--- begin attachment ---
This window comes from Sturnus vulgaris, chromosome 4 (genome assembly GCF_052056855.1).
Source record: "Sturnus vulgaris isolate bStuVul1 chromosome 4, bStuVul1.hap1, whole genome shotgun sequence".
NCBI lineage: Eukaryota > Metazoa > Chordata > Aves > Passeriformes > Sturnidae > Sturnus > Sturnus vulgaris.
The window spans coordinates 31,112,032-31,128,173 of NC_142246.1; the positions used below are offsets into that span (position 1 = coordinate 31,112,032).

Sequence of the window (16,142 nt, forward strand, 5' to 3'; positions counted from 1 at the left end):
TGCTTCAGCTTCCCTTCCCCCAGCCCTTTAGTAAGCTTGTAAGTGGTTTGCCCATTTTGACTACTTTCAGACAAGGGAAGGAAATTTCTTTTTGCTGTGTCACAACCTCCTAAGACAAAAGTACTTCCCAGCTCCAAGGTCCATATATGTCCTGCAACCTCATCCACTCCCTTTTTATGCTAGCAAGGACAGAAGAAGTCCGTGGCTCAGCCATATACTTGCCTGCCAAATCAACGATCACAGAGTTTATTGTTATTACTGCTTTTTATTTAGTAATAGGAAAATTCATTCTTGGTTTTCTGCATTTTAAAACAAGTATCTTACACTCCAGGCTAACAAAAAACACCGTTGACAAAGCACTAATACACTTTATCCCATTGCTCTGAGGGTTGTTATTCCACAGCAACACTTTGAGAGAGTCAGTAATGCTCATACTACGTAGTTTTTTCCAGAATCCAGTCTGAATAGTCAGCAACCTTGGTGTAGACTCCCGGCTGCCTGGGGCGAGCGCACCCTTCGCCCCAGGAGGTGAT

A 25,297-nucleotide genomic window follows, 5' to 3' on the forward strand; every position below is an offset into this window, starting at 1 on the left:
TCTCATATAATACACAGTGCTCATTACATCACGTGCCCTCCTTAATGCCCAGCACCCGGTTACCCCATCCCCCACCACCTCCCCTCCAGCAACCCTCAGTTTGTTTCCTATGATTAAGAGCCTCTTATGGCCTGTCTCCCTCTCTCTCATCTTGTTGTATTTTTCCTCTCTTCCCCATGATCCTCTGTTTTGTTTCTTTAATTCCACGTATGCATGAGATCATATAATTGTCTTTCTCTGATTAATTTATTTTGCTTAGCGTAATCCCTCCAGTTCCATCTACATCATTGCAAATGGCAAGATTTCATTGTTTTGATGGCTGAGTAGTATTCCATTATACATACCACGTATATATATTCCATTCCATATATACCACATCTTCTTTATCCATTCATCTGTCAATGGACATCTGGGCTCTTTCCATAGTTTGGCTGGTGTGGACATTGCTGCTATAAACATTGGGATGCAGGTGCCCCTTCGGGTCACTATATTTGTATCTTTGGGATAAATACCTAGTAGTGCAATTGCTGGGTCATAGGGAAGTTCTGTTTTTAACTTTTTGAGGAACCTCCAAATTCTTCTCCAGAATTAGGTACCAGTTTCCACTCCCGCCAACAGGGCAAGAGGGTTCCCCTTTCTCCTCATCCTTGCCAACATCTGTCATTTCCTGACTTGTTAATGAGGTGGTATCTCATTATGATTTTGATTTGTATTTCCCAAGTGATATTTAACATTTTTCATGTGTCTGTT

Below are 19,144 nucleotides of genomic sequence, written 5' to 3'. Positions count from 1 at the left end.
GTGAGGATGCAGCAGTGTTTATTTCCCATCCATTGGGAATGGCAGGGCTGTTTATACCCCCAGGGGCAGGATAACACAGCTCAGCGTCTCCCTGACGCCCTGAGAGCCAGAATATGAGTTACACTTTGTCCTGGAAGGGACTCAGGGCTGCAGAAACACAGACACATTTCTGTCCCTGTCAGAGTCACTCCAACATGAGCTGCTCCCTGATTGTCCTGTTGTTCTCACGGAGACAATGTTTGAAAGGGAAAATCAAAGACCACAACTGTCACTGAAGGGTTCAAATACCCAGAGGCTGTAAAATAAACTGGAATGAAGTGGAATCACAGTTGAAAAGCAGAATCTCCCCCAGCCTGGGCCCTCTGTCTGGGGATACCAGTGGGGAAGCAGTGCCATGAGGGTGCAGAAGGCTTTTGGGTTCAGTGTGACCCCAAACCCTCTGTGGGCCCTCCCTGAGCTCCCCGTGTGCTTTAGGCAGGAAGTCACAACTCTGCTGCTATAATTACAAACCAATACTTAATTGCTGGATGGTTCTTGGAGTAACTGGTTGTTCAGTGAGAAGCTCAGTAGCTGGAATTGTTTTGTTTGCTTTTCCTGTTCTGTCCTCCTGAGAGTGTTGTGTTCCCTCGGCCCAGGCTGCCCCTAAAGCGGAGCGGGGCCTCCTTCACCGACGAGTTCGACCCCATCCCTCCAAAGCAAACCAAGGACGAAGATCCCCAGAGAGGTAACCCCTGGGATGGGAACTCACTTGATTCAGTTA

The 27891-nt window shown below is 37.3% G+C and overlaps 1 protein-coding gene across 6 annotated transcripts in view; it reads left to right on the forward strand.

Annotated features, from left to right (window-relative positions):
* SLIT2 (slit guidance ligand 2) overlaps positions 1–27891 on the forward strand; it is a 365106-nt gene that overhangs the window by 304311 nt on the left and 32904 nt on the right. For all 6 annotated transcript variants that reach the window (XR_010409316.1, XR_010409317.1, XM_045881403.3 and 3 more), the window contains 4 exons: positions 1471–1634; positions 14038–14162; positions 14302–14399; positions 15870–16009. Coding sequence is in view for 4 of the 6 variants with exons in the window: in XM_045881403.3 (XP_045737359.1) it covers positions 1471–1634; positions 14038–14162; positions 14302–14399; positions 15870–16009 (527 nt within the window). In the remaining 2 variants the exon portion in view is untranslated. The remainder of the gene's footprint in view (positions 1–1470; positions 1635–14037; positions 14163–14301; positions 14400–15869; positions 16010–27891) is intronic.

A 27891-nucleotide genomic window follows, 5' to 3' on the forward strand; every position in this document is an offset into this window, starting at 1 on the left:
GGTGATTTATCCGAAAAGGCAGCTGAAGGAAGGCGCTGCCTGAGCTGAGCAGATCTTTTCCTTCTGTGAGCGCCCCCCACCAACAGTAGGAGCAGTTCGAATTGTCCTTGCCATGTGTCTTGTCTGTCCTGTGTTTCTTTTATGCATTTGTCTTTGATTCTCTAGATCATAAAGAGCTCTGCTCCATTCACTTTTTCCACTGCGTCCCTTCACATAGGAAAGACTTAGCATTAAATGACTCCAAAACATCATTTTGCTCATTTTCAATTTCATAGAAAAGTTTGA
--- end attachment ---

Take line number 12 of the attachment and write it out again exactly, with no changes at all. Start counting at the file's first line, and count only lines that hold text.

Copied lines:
Annotated features, from left to right (window-relative positions):